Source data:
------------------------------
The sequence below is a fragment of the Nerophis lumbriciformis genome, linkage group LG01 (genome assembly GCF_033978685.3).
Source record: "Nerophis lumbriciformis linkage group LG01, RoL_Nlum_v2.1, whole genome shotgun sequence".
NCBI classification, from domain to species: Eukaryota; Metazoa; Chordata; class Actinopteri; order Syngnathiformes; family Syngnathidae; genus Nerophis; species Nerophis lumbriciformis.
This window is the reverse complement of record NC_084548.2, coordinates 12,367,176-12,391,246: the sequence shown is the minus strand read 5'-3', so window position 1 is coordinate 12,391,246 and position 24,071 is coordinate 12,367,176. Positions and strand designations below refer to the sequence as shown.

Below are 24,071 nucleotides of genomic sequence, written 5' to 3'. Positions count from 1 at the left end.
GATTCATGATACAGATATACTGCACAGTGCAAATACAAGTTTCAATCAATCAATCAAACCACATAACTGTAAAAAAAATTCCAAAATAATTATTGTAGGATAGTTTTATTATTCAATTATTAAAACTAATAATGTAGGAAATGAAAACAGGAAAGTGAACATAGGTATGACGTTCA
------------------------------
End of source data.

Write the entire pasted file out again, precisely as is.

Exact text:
The sequence below is a fragment of the Nerophis lumbriciformis genome, linkage group LG01 (genome assembly GCF_033978685.3).
Source record: "Nerophis lumbriciformis linkage group LG01, RoL_Nlum_v2.1, whole genome shotgun sequence".
NCBI classification, from domain to species: Eukaryota; Metazoa; Chordata; class Actinopteri; order Syngnathiformes; family Syngnathidae; genus Nerophis; species Nerophis lumbriciformis.
This window is the reverse complement of record NC_084548.2, coordinates 12,367,176-12,391,246: the sequence shown is the minus strand read 5'-3', so window position 1 is coordinate 12,391,246 and position 24,071 is coordinate 12,367,176. Positions and strand designations below refer to the sequence as shown.

Below are 24,071 nucleotides of genomic sequence, written 5' to 3'. Positions count from 1 at the left end.
GATTCATGATACAGATATACTGCACAGTGCAAATACAAGTTTCAATCAATCAATCAAACCACATAACTGTAAAAAAAATTCCAAAATAATTATTGTAGGATAGTTTTATTATTCAATTATTAAAACTAATAATGTAGGAAATGAAAACAGGAAAGTGAACATAGGTATGACGTTCA